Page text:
The predominant effect of SES on the health status of children has been well described.29,41
We used a composite of maternal education and family income as a measure of SES and found a significant effect of SES on both parent and child reports of most of the health measures with higher SES associated with better health. Starfield similarly reported significant social class differences in parent reported domains of health, with the exception of Satisfaction, but contrary to our findings, the effects of SES were not significant according to the child report.29
A significant effect of maternal education on the self reported health of European children has however been reported, supporting our findings of an effect of SES on child reported health status.41
We found a significant association of black race with less Comfort and Risk avoidance. Poorer health status has been reported among black low birth weight children.38,42
Cultural differences in responding to questionnaires, rather than poverty, may play a role in our population as the racial differences were evident even after adjusting for SES in the multivariable analyses. Gender differences were also apparent in our population which might be related to gender differences in responding to questionnaires.
Limitations of the study include that he children were born in the early to mid 1990’s, a period of increased survival, but also of increased neonatal morbidity which has decreased since the year 2000.43,44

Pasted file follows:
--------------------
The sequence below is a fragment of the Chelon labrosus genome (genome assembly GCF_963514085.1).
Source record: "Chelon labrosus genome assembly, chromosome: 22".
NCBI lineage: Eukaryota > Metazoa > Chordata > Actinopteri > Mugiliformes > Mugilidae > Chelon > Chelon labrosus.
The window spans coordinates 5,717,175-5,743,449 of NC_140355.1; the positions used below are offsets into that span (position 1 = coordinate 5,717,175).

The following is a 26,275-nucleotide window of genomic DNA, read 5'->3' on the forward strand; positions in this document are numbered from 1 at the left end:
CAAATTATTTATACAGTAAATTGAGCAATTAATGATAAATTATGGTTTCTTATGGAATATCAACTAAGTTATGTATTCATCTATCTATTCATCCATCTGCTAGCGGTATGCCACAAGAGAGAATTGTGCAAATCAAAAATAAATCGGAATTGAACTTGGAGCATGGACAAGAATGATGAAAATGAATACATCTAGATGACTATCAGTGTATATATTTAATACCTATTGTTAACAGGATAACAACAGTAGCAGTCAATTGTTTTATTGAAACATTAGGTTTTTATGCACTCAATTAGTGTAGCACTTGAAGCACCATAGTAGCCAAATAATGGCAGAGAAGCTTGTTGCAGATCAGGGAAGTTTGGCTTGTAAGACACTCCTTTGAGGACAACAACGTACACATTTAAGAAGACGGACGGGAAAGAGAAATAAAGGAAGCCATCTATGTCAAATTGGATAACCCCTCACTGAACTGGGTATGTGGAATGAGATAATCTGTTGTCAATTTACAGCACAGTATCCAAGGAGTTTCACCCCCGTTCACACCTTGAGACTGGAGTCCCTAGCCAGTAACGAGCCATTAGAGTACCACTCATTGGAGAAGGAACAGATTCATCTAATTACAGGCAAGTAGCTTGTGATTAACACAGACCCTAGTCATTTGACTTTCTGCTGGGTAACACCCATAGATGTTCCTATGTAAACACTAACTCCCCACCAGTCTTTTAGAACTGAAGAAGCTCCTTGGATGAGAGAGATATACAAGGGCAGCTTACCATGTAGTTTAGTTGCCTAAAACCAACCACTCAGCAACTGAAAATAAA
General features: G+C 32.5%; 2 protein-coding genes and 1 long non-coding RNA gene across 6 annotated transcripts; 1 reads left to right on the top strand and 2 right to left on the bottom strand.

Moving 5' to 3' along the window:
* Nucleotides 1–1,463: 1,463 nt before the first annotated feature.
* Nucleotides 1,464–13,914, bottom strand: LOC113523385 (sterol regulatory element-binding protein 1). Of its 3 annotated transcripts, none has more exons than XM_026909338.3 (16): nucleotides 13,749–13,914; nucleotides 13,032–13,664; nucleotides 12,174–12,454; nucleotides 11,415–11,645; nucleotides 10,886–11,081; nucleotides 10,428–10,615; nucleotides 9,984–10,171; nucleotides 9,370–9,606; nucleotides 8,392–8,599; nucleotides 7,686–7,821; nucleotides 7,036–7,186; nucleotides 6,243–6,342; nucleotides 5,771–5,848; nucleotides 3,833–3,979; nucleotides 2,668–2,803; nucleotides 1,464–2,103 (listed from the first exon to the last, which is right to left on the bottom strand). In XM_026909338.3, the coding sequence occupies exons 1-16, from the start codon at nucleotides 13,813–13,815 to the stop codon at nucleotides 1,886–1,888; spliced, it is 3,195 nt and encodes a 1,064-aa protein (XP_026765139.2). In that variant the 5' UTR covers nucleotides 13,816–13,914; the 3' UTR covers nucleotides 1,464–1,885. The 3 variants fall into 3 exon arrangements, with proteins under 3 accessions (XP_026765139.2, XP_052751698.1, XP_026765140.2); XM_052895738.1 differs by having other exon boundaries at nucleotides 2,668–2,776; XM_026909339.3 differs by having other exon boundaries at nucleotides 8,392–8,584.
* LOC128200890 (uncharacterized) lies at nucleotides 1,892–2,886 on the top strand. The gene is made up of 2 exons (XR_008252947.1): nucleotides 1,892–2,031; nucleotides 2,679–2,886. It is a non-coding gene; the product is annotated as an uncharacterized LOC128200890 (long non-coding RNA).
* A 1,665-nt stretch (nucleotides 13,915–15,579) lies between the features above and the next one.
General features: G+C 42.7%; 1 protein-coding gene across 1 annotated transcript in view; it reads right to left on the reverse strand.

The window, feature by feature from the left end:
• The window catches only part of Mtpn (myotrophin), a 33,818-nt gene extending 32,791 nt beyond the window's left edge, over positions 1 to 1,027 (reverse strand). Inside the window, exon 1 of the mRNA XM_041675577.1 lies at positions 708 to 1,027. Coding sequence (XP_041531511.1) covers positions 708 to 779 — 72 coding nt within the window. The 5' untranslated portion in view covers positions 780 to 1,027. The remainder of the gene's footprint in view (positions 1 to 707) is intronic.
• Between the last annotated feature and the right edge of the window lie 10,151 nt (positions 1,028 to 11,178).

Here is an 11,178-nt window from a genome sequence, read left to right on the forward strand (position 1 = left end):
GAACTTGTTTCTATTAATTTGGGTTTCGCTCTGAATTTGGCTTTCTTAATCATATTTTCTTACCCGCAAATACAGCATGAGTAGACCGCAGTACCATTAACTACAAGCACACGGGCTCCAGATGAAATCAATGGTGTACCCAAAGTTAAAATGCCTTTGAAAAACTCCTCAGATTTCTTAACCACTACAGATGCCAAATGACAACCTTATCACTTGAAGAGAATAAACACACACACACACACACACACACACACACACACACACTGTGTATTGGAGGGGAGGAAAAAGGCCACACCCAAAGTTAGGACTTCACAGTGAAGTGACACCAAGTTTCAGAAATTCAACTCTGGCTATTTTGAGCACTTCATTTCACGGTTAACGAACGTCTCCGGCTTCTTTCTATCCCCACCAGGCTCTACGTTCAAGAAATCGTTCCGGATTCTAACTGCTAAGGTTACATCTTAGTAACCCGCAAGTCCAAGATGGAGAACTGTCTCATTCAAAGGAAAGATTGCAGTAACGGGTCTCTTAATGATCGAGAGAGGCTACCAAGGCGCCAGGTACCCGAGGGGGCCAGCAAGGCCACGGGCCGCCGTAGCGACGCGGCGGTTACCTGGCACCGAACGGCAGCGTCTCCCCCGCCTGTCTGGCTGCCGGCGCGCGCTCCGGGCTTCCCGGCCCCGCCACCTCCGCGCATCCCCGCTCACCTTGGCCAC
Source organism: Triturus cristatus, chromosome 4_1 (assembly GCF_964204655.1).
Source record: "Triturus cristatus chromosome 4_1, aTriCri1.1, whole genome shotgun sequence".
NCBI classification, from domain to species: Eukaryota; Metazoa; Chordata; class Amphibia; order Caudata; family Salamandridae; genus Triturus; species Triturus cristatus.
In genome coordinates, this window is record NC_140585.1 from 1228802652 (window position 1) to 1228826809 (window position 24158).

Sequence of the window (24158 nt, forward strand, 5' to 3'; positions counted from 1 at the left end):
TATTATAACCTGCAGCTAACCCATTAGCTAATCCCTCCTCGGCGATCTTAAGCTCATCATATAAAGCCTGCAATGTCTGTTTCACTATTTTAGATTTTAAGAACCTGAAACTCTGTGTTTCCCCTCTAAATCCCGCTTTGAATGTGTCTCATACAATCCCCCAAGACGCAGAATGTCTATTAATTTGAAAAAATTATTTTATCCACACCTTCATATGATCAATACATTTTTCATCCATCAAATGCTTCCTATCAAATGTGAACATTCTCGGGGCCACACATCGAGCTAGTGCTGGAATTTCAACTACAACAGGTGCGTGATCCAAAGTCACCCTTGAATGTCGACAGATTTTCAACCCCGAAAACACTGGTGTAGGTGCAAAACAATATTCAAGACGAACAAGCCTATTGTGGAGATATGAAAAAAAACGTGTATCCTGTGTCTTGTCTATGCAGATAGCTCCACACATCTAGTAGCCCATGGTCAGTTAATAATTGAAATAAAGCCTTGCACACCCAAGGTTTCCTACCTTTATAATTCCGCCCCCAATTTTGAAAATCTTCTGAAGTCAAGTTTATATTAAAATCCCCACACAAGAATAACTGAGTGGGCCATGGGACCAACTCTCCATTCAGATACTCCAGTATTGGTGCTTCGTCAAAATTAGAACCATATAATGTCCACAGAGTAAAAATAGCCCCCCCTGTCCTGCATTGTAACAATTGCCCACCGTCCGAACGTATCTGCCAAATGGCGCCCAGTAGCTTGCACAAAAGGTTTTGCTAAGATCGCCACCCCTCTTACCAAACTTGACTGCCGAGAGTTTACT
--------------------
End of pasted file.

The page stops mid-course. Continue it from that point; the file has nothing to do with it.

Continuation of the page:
The findings might thus not reflect current outcomes. Ours is a predominantly urban population and might not be representative ofother regions.
This is to our knowledge the first report of the school-age health of preterm children prior to adolescence who have survived since the 1990’s. Strengths of the study include our measure of health status, the CHIP-CE, which provides a comprehensive, multidimensional assessment of health. Although different, the perspectives of both the children and their parents present equally valid perceptions of the functioning and well being of the child with each providing complementary information. Parents and children may use different standards to appraise health and well being. Furthermore parents may not be aware of subjective symptoms among their children such as sadness, loneliness and anxiety.45
This is evident in our population where the children reported less Comfort, which includes emotional comfort, and less Resilience, which includes family involvement, than their parents. The child’s perspective is thus important when making health decisions and to identify such aspects of their emotional and social lives that parents may not be aware of and that may possibly be improved with interventions. The parents’ perspective also has importance because parents control most aspects of the child’s life including their referral to and utilization of health care. Furthermore both parent and child reports of health and well being predict current and future health care needs and service use and are increasingly viewed as primary and secondary end points of health care.25,26
In conclusion, the findings of this study stress the importance of considering the self perception of the health status of preterm children when assisting them with any educational and social difficulties they may have. Longitudinal follow up of this cohort will be important in order to examine possible changes in parent and child perception of health which may become evident during adolescence.